Select Committee on European Communities Twelfth Report


Letter from Lord Tordoff, Chairman of the Committee, to Viscount Goschen, Parliamentary Under-Secretary of State, Department of Transport

12395/96 - Draft Directive on the registration of persons sailing on passenger ships

  The above proposal was considered by the Committee at its meeting yesterday, following earlier scrutiny by Sub-Committee B. As well as your Explanatory Memorandum of 21 January, the Sub-Committee considered written evidence on the proposal from the Chamber of Shipping, the British Ports' Association, the National Union of Rail, Maritime and Transport Workers (RMT), the Consumers' Association and the Institute of London Underwriters. The Sub-Committee also saw a copy of a letter provided by the Chamber of Shipping to the Marine Safety Agency setting out the estimated costs to operators.

  As you will see from that evidence, copies of which I attach to this letter, the ferry operators and the ports are strongly opposed to the Commission's proposal that operators should be required to compile detailed passenger lists for all journeys of more than 20 miles (Article 6 of the draft Directive). They argue that this requirement would offer little or no safety benefit but would add considerably to the costs borne by operators and by ports, while also increasing delays for passengers. Article 6 is also opposed by the underwriters. The RMT and the Consumers' Association, on the other hand, support the Commission proposal, which they believe would assist in mounting sea rescues.

  The Committee recognises that passenger lists would enable members of the public to find out whether their relatives had been involved in an accident, a consideration of greater importance for transport at sea and in the air, where bodies may be lost entirely, than on land. We do not believe, however, that this justifies imposing very considerable costs on the industry when there is no convincing evidence to suggest that a passenger lists requirement would save lives. We can foresee circumstances in which some useful information - most importantly, a list of names - could be obtained on-shore at reasonable cost, for example by utilising the machine-readable characteristics of Community passports or by employing video equipment capable of recording vehicle licence numbers, and we would be interested to know whether your Department is undertaking any research into the practicality of such measures and the potential scope of their application to passenger ships operating from British ports. We would also be interested to know what such research the Commission is undertaking.

  Nevertheless, until we see convincing evidence that the compilation of passenger lists is necessary and would not impose disproportionate costs, we would be prepared to support Community legislation in this area only to the extent that it involves translating the provisions of the International Convention for the Safety of Life at Sea (SOLAS) into Community law. We would therefore urge the Government to pursue vigorously in forthcoming negotiations the position outlined in your Explanatory Memorandum. This letter lifts the scrutiny reserve, but I would be grateful if you would keep me informed of progress.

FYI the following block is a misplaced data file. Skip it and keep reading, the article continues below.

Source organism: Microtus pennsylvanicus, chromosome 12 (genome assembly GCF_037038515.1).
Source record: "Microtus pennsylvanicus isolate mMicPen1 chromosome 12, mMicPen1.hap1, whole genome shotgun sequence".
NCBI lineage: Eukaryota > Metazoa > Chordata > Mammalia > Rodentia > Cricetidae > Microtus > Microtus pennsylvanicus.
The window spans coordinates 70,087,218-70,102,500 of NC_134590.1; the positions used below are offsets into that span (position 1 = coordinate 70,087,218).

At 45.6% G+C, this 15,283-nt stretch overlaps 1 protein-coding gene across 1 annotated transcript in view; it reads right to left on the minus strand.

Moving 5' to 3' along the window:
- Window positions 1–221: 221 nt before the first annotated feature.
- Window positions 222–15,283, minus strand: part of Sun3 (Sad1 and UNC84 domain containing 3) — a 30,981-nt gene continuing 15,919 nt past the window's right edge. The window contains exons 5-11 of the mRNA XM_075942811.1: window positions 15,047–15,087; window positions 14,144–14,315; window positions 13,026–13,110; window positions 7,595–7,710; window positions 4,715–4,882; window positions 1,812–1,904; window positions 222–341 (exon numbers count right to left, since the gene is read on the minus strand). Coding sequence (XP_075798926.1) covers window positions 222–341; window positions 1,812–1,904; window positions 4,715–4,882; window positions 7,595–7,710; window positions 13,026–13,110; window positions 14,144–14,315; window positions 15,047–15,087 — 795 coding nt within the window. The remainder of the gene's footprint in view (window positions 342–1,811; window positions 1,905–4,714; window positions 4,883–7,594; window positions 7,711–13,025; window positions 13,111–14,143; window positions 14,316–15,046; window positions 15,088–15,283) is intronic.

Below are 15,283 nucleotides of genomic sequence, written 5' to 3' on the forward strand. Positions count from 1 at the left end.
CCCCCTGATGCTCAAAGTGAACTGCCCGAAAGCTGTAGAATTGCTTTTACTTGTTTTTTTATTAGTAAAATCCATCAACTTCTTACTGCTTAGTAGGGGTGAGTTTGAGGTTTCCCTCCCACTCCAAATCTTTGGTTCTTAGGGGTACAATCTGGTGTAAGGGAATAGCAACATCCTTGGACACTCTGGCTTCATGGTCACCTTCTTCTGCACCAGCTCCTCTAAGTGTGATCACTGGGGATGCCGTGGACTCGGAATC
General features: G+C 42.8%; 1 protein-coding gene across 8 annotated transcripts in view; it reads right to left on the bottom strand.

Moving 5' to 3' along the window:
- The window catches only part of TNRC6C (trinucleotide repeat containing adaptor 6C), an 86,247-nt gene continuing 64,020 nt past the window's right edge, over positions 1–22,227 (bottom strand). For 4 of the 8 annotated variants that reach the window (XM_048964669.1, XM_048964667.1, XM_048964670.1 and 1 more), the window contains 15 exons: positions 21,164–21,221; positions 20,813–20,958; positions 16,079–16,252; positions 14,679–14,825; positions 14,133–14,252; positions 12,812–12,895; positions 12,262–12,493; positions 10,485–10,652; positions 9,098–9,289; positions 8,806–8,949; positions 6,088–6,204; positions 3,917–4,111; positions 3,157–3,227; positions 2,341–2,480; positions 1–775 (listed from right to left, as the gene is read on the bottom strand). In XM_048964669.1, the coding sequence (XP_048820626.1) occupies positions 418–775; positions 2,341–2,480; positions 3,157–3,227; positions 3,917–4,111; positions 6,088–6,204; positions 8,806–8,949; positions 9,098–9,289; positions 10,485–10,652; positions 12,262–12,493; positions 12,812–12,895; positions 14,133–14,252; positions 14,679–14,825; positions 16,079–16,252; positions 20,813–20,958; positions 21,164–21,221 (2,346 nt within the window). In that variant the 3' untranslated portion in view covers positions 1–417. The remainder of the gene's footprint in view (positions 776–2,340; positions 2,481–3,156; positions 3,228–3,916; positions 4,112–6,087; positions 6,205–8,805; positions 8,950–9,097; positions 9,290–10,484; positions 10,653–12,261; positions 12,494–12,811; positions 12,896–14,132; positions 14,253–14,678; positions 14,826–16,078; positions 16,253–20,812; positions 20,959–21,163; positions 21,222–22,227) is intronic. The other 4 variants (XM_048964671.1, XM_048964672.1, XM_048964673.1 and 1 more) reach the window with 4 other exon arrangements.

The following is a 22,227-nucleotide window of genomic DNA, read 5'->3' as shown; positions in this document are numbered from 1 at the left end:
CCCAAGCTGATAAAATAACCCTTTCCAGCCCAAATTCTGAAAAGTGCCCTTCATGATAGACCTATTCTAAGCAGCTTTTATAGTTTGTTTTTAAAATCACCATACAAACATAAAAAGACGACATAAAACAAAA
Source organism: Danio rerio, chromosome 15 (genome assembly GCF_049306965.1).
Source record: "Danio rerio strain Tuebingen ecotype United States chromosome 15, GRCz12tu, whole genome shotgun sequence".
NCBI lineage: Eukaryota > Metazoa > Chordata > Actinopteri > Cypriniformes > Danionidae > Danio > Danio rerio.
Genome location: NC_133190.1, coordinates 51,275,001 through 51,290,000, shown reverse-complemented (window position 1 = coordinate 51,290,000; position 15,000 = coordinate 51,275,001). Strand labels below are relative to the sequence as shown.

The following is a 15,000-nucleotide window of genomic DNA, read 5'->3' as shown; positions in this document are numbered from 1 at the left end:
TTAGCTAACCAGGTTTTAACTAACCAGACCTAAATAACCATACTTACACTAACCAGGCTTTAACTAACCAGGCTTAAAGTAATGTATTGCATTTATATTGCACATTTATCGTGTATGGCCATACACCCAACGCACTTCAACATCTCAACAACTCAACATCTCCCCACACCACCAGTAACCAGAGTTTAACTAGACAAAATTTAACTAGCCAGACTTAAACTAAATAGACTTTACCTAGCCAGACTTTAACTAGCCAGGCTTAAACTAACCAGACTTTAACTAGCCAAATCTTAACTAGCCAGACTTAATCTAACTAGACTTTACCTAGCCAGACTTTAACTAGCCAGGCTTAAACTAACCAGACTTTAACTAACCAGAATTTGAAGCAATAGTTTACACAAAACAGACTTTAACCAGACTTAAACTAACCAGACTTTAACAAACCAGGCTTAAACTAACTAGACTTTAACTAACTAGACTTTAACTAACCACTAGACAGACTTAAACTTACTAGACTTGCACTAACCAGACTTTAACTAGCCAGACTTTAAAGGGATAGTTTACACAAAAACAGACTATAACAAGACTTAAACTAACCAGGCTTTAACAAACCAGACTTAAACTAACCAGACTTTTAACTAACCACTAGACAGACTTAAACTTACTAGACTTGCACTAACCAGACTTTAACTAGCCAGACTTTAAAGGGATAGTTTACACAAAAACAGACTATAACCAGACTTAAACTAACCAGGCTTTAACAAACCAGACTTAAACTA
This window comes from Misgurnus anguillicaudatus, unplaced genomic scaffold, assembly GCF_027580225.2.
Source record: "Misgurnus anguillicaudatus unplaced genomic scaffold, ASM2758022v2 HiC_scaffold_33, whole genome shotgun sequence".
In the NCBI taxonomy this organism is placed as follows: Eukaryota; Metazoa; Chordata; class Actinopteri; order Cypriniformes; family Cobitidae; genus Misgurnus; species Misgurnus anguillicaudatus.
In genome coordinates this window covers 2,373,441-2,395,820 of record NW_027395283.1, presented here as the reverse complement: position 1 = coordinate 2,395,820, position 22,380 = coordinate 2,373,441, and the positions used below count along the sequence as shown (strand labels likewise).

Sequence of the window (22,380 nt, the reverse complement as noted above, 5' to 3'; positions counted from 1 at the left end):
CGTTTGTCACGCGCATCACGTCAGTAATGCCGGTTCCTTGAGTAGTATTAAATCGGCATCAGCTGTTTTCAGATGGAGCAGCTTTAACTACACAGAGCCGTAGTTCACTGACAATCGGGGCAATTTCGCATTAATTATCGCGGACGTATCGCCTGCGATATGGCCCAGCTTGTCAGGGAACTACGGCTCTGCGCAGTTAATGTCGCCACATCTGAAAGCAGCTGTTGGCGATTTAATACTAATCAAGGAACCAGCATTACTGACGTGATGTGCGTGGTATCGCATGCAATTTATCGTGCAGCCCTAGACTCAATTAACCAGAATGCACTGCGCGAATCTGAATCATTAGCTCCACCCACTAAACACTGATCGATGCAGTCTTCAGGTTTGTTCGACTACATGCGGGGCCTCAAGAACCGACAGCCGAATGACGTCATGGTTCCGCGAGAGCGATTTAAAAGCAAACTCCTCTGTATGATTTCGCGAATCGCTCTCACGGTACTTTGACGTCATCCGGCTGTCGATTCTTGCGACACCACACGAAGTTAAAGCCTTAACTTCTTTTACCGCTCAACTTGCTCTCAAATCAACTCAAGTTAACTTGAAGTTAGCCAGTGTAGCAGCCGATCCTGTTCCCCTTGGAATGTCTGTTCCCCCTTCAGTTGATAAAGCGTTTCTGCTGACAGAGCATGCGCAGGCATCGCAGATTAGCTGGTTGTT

5 March 1997

Memorandum by the British Ports Association

  1. The British Ports Association represents 80 United Kingdom port authorities located throughout the country. Amongst its membership are included all the main cross-Channel ferry ports. The terms of the Directive would not only affect these but also a range of ports providing domestic ferry services.

  2. We are very concerned about the effect of certain of the proposals for registration of passengers as set out by the Commission. We should make it clear at the outset that we support the overall intention of the Directive in as much as it increases passenger safety and the capability of the search and rescue services. For example, Articles 5 and 7, which are concerned with passenger numbers and ensuring that these numbers do not exceed a vessel's certified limit, are sensible measures and establish a common approach for all European Union ports.

  3. Although the Directive is based on the SOLAS[7] regulations, it makes some significant additions to them. In particular Article 6 lays down that as from 1 January 1999 passenger details should be available for passenger journeys which go beyond a 20 mile limit. Under SOLAS the requirement is that the vessel should be no further than 20 miles from the nearest land. The Directive in its current form therefore makes a significant difference to the number of vessels which will be affected.